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Former NSA, Sambo Dasuki as prayer point!

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Nigeria is currently ranked world’s 136th most corrupt country and 10th biggest exporter of Illicit Financial Flows… about US$157 billion was estimated to have illicitly left the country in the past decade.

Nigeria is a troubled entity and only the Stone of Israel can rescue her! 

As a matter of fact, I never knew Nigeria has gone totally bad until a neighbour reprimanded me for being a Sambo Dasuki-basher. Not unaware of my shortcomings, the neighbour in question advised that, instead of partaking of the Dasuki jest, I should ask God for my portion of the “anointing hands” of the former National Security Adviser (NSA) that “squander without care or regard for consequences.”

Without doubt, there is a Dasuki in all of us and that’s why Nigeria is in ruin and rot. It is as a result of the Dasuki in our leaders that corruption has messed up Nigeria’s socio-economic settings. It is also the reason behind our beating a wall with the hope of transforming it into a door. 

Not quite long ago in the life of this country, the ‘prayer point’ was Muhammadu Buhari who, in spite of long, tortuous and tricky trials, became the first opposition candidate ever to defeat an incumbent president in a general election. Then, Nigerians appreciated the place and space of providence in the affairs of man. But, less than a year after, Dasuki has tragically become the man to beat!

For all I care, Dasukigate, as it’s now known, is a lesson for leaders who revel in puerile religiosity and wildly unrhymed poetry. Juxtapose ‘Sambo Dasuki’ with, say, ‘Andrew Azazi’ and one can hardly imagine the outpouring of reactions, especially, from some sections of the country.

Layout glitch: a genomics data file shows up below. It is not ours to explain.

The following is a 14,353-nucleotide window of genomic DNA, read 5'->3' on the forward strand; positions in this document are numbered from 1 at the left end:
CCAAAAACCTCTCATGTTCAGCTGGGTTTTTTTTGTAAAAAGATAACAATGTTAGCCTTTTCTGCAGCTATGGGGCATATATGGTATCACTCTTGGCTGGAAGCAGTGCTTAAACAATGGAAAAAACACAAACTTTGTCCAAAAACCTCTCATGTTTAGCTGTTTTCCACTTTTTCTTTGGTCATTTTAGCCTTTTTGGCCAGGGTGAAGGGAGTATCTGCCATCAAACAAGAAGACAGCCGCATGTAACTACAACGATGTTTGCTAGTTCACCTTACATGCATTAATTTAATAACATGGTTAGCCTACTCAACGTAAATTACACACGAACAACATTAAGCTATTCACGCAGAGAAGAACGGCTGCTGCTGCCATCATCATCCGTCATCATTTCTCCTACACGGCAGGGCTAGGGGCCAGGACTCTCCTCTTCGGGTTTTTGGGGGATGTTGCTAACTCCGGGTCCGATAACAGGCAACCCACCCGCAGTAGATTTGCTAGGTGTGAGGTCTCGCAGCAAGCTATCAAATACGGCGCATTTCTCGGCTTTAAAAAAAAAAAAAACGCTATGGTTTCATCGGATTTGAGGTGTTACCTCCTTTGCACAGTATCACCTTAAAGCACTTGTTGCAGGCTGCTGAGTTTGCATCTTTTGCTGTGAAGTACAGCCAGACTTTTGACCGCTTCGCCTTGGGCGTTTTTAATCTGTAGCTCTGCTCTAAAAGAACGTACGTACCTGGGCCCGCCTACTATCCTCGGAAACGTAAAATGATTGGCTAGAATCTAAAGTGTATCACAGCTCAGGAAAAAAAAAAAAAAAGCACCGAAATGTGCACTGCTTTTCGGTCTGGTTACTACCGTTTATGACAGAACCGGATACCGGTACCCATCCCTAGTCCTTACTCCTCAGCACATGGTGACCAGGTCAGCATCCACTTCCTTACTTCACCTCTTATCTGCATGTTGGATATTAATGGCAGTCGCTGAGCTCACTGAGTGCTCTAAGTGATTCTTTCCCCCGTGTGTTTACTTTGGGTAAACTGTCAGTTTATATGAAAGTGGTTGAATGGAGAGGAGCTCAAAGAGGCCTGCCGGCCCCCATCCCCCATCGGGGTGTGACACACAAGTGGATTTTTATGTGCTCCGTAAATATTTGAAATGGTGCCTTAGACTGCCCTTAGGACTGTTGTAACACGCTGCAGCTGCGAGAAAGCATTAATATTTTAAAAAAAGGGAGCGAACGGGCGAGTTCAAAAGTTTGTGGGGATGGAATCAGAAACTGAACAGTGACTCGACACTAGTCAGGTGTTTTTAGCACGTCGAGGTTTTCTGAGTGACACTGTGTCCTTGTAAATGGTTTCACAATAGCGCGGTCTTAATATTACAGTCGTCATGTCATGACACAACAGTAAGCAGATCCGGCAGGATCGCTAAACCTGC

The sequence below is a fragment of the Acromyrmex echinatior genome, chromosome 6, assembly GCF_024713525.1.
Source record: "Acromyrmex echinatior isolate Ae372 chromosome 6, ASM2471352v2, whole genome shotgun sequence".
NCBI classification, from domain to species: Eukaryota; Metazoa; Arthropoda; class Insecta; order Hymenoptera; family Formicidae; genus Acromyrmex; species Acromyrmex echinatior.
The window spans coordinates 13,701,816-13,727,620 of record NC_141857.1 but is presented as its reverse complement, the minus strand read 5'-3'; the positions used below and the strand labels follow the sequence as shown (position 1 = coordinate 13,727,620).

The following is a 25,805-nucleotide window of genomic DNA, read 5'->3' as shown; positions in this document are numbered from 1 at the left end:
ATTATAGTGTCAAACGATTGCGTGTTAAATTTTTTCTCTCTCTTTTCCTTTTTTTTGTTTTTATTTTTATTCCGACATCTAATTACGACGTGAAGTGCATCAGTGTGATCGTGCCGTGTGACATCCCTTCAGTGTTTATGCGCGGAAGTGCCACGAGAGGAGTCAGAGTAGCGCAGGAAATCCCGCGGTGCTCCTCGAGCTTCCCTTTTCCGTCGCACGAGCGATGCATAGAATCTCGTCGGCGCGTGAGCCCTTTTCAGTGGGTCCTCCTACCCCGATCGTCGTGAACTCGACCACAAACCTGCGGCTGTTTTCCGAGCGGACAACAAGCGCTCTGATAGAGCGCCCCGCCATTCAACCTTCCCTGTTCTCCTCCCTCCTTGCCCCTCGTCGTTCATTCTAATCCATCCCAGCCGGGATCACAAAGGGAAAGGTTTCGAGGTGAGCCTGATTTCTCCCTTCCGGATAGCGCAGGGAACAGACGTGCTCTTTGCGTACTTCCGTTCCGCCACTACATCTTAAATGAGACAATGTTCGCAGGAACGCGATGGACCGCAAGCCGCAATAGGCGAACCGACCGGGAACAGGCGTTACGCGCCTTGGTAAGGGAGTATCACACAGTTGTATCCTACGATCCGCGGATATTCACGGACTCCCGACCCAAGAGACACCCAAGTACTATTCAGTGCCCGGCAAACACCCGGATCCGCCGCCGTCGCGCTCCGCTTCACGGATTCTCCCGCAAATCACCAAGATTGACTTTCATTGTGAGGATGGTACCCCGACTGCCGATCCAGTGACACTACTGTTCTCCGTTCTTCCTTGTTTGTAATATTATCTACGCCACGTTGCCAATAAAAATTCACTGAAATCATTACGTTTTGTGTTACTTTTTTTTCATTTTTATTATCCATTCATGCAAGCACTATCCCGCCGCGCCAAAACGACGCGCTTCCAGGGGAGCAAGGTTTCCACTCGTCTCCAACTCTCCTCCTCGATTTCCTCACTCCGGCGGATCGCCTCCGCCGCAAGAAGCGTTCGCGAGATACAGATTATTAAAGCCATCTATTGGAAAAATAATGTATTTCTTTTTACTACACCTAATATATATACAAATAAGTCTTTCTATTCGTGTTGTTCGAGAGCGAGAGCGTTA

Unlike Giovanni Martinelli, the Apostolic Vicar of Tripoli who, despite repeated threats to his life, preferred martyrdom to betraying his community, Dasuki betrayed his people for thirty shekels of silver and the story has been one of unutterable desolation, indescribable poverty and wanton destruction of innocent lives. 

As at last count, the former NSA was alleged to have illegally enriched 21 individuals and companies to the tune of N54.659 billion from the $2.1 billion meant for arms purchase, an amount said to be “more than the 2015 Zonal Intervention Project budget by 2.829 billion Naira.” More revelations are not unlikely! 

But, could anyone have blamed him? In a country where people with neither decency nor honour dictate the pace of affairs; where conspicuous underachievement, unsolicited anxieties and struggle for power crudely compete for space; above all, in a colony of devils where violence is used to resolve violence, where then lies the quest for communal togetherness?

Nigeria, as we speak, carouses the exigencies of flat growth in food production. The economy is in a bad shape. Our facilities are fast decaying even as  people are dying in our ill-equipped and ill-resourced hospitals. Research has shown how 62 people have as much wealth as half of the entire world population, a situation which constrains one to ask: how much money in this world does a man need to be happy? 

Nigeria is currently ranked world’s 136th most corrupt country and 10th biggest exporter of Illicit Financial Flows (IFF). So far, so worse: about US$157 billion was estimated to have illicitly left the country in the past decade alone. These are not fairy tales but facts on the ground more so as these figures are not plucked from the sky. Coincidentally, corruption hits hardest at the poor who make up more than half of Nigeria’s population. 

Here, while the just who hold honesty as the truest test of virtue suffer, the crooked who covet our patrimony with brazen ignominy live in opulence. Still, the poachers and swallowers of our immediate past continue to loiter around the corridors of power, needlessly inflating their sacrilegious egos with Jacobinistic tales while the masses gestate their existence in a landscape of kaleidoscopic trappings littered with testimonies of privation. And it is as if the gods are angry!

That Nigeria is one of the products of the “global meltdown” is no longer news. No thanks to the political confusionists and economic rapists whose moral incompetence responsibly disqualifies them as tutors in a viable institution of morality. Talk of civil servants whose salaries and allowances remain unpaid.